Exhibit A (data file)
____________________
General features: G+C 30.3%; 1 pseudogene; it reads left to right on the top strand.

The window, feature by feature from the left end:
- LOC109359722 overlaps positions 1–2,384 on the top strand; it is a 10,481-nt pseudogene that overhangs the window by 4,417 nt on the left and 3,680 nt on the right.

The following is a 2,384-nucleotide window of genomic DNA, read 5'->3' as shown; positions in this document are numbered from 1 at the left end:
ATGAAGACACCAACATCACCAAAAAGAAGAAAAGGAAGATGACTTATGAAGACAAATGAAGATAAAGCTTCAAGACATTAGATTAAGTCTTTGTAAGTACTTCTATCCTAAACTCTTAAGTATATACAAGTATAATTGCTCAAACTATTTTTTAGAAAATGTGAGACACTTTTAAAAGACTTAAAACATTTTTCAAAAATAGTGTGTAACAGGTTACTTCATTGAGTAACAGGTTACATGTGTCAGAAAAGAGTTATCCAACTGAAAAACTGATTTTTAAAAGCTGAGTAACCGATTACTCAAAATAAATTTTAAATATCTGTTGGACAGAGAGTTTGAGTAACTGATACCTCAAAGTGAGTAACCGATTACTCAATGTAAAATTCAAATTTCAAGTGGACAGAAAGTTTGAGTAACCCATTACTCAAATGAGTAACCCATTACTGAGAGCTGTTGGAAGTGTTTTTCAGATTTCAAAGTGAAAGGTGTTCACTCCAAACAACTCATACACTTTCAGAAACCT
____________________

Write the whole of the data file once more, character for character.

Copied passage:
General features: G+C 30.3%; 1 pseudogene; it reads left to right on the top strand.

The window, feature by feature from the left end:
- LOC109359722 overlaps positions 1–2,384 on the top strand; it is a 10,481-nt pseudogene that overhangs the window by 4,417 nt on the left and 3,680 nt on the right.

The following is a 2,384-nucleotide window of genomic DNA, read 5'->3' as shown; positions in this document are numbered from 1 at the left end:
ATGAAGACACCAACATCACCAAAAAGAAGAAAAGGAAGATGACTTATGAAGACAAATGAAGATAAAGCTTCAAGACATTAGATTAAGTCTTTGTAAGTACTTCTATCCTAAACTCTTAAGTATATACAAGTATAATTGCTCAAACTATTTTTTAGAAAATGTGAGACACTTTTAAAAGACTTAAAACATTTTTCAAAAATAGTGTGTAACAGGTTACTTCATTGAGTAACAGGTTACATGTGTCAGAAAAGAGTTATCCAACTGAAAAACTGATTTTTAAAAGCTGAGTAACCGATTACTCAAAATAAATTTTAAATATCTGTTGGACAGAGAGTTTGAGTAACTGATACCTCAAAGTGAGTAACCGATTACTCAATGTAAAATTCAAATTTCAAGTGGACAGAAAGTTTGAGTAACCCATTACTCAAATGAGTAACCCATTACTGAGAGCTGTTGGAAGTGTTTTTCAGATTTCAAAGTGAAAGGTGTTCACTCCAAACAACTCATACACTTTCAGAAACCT